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Beartown Wilderness Addition A facts for kids

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Beartown Wilderness Addition A
Beartown Wilderness Addition A is located in Virginia
Beartown Wilderness Addition A
Beartown Wilderness Addition A
Location in Virginia
Location Tazewell County
Virginia, United States
Nearest town Tazewell, Virginia
Area 1,369 acres (5.54 km2)
Administrator U.S. Forest Service

Beartown Wilderness Addition A, a wildland in the George Washington and Jefferson National Forests of western Virginia, has been recognized by the Wilderness Society as a special place worthy of protection from logging and road construction. The Wilderness Society has designated the area as a "Mountain Treasure". The area. adjacent to the Beartown Wilderness, is proposed as an addition to the wilderness.

An area in a remote location, the Forest Service has classified it as possessing high scenic integrity with a steep and rugged terrain offering a challenge for those practicing orienteering or backcountry camping.

The area is part of the Garden Mountain Cluster.

Location and access

The area is located in the Appalachian Mountains of Southwestern Virginia east of Va 16, west of Beartown Wilderness and about 6 miles south of Tazewell, Virginia.

The area has no improved or unimproved roads. However, there are about three to five miles of informal trails and logging roads which are passablet. Old logging roads and railroad grades can be located by consulting the historical topographic maps available from the United States Geological Survey (USGS). The wild area is covered by USGS topographic maps Hutcheson Rock and Tazewell South.

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Boundaries of the Beartown Wilderness Additions. Beartown Wilderness Addition A, as identified by the Wilderness Society, is on the left.

The boundary of the wildland as determined by the Wilderness Society is shown in the adjacent map. Additional roads and trails in the vicinity are given on National Geographic Maps 787 (Blacksburg, New River Valley, Trails Illustrated Hiking Maps, 787). A great variety of information, including topographic maps, aerial views, satellite data and weather information, is obtained by selecting the link with the wild land's coordinates in the upper right of this page.

Natural history

The area is part of the Central Appalachian Broadleaf Coniferous Forest-Meadow Province. Yellow poplar, northern red oak, white oak, basswood, cucumber tree, white ash, eastern hemlock and red maple are found in colluvial drainages, toeslopes and along flood plains of small to medium-sized streams. White oak, northern red oak, and hickory dominate on the north and west, while chestnut oak, scarlet oak and yellow pine are found on ridgetops and exposed sites.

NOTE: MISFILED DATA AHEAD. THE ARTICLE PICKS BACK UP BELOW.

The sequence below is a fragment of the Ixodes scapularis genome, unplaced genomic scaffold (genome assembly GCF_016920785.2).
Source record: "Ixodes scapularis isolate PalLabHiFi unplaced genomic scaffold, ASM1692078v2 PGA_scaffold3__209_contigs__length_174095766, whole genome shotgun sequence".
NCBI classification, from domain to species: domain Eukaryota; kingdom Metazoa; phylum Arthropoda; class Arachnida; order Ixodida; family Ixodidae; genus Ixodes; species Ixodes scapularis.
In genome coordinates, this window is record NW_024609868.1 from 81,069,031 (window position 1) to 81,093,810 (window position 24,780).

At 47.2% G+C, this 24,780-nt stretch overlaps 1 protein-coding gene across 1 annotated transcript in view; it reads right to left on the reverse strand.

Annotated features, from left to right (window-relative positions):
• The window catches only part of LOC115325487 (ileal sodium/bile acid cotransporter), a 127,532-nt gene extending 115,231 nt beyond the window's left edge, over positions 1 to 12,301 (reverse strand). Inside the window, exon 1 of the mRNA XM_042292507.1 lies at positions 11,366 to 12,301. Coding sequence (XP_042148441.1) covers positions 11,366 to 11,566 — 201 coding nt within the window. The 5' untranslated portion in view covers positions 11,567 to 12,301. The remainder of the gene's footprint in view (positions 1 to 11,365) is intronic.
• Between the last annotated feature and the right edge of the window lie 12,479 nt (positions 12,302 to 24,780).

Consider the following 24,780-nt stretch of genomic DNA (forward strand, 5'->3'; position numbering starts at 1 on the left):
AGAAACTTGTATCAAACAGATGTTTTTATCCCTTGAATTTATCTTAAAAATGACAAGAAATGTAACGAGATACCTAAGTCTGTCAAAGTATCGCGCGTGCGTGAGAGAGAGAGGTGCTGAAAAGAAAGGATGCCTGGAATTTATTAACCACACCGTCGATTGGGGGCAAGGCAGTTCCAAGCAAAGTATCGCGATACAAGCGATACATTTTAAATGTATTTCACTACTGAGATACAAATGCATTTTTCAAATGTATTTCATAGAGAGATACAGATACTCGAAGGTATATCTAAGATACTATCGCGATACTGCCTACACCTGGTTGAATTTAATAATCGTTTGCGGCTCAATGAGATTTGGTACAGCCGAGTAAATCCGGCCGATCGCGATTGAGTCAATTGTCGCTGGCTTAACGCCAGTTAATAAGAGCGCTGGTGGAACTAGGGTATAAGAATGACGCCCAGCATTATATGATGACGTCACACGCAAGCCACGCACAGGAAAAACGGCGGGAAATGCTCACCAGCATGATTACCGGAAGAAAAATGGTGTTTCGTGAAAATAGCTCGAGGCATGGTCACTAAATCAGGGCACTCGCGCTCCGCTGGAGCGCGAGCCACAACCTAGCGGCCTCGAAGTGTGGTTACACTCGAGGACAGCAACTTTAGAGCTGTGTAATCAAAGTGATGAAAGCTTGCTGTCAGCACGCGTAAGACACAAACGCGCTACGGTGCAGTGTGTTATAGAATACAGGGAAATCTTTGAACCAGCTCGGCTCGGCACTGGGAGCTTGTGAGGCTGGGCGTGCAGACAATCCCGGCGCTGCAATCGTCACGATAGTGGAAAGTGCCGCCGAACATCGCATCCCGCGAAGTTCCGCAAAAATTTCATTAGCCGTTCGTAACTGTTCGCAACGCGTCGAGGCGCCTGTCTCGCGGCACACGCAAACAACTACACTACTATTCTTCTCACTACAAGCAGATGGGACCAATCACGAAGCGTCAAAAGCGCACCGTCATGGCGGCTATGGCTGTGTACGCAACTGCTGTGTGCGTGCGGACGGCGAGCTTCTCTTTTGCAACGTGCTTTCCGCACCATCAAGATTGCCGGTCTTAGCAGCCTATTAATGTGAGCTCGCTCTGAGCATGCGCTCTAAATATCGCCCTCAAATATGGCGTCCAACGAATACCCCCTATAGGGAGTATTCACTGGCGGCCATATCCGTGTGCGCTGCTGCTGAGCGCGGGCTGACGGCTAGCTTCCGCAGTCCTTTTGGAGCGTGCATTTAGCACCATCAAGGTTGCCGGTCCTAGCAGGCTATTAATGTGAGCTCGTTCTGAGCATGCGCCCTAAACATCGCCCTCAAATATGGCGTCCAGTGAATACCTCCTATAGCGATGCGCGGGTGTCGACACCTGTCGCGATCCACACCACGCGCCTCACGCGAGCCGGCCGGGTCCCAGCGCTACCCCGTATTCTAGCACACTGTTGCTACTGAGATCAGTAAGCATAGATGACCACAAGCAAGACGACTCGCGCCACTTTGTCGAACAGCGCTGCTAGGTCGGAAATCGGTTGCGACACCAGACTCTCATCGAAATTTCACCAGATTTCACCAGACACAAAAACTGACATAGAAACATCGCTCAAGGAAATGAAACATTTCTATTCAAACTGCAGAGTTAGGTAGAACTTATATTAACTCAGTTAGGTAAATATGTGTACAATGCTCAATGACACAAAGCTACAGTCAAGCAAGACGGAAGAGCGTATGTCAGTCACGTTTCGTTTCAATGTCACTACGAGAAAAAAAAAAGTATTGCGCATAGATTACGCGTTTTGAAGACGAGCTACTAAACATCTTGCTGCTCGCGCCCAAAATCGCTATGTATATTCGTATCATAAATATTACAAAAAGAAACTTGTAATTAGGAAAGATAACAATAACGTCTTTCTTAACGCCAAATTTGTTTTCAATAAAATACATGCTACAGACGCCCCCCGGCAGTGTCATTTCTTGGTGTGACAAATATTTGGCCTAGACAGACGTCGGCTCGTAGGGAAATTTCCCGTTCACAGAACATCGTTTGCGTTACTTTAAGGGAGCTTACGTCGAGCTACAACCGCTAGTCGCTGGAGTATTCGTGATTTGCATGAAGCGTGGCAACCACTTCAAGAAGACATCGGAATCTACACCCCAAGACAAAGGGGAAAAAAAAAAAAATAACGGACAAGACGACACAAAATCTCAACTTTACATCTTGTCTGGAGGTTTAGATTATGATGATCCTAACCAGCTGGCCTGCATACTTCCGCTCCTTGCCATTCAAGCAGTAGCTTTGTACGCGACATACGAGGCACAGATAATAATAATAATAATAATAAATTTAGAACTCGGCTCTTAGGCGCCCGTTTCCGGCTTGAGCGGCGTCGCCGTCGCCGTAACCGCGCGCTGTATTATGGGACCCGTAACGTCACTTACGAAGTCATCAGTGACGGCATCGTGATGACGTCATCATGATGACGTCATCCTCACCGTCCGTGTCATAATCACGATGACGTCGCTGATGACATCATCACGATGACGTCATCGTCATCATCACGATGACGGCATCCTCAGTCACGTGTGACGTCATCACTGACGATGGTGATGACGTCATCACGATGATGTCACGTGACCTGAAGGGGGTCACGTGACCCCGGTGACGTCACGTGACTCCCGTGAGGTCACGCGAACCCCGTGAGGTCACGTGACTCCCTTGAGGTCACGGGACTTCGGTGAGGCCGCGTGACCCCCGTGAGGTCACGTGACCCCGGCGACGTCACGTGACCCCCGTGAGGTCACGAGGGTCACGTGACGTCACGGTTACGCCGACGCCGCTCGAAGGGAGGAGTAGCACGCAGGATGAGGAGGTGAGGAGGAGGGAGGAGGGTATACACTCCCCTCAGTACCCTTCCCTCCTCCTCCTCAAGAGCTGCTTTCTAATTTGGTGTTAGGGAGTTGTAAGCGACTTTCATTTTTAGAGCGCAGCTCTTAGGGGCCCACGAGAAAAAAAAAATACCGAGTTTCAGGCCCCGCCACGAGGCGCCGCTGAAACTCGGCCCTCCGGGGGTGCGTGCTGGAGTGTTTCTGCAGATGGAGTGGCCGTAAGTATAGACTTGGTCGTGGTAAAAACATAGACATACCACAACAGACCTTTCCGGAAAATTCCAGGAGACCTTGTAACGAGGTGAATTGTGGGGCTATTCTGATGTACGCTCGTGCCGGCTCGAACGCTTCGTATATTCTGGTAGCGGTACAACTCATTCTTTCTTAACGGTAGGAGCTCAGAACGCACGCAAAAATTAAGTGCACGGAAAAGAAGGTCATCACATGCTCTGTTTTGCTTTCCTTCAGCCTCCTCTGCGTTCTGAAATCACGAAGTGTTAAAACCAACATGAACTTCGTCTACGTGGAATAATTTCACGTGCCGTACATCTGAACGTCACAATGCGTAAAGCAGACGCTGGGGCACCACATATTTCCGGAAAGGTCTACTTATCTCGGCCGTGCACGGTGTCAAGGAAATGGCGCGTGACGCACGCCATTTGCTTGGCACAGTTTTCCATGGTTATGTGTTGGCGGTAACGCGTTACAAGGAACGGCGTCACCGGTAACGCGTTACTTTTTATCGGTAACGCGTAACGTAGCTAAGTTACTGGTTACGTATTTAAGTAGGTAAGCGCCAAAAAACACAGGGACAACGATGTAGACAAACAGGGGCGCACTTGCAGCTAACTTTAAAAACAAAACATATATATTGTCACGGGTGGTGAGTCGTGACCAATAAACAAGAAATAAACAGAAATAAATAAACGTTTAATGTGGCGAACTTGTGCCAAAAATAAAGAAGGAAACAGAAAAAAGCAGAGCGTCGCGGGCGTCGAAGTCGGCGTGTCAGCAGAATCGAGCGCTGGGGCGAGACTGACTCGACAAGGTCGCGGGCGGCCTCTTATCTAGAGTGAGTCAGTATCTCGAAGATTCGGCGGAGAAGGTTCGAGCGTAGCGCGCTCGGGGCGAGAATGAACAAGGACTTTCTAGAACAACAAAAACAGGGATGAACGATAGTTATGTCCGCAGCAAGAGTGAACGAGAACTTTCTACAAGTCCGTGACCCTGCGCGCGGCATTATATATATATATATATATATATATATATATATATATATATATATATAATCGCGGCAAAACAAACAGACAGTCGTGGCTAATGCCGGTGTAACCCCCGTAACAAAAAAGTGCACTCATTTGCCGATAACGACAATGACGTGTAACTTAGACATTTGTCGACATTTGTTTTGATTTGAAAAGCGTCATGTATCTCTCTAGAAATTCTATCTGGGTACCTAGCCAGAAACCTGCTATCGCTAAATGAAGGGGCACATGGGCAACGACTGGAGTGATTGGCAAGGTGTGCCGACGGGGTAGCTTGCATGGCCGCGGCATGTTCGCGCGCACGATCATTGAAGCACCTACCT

The area contains about 285 acres of potential old growth forest.

Most of the area is in the Dry Mesic Oak ecological community type.

The varied topography of the area includes a wide variety of ecological types with hot, dry, windswept ridges to cool, moist coves.


The wildland is part of the Ridge and Valley Subsection of the Northern Ridge and Valley Ecosystem Section. Ridges, composed of sandstone and shale, run northeast–southwest, with parallel valleys created from limestone or shale.

The area is on the south side of Clinch Mountain where the mountain ends, making a change into a breached, dome-shaped geologic structure called Burkes Garden. The lowest elevation of 2320 feet is found along the southern boundary, and the high elevation of 3800 feet is found at a point on the north on the crest of Clinch Mountain.

The area includes the headwaters of Roaring Fork and Laurel Creek. Roaring Fork is a tributary of Laurel Creek, which drains into the North Fork Holston River. The creek is canoeble from the point where it flows along VA 601 near Asberrys Virginia

Forest Service management

The Forest Service has conducted a survey of their lands to determine the potential for wilderness designation. Wilderness designation provides a high degree of protection from development. The areas that were found suitable are referred to as inventoried roadless areas. Later a Roadless Rule was adopted that limited road construction in these areas. The rule provided some degree of protection by reducing the negative environmental impact of road construction and thus promoting the conservation of roadless areas. Beartown Wilderness Addition A was inventoried in the roadless area review, and therefore protected from possible road construction and timber sales.

The area includes 1246 acres of land with the ownership of subsurface mineral in private hands.

The forest service classifies areas under their management by a recreational opportunity setting that informs visitors of the diverse range of opportunities available in the forest. The area is designated "Backcountry—Natural Process", the strongest level of protection for a backcountry area.

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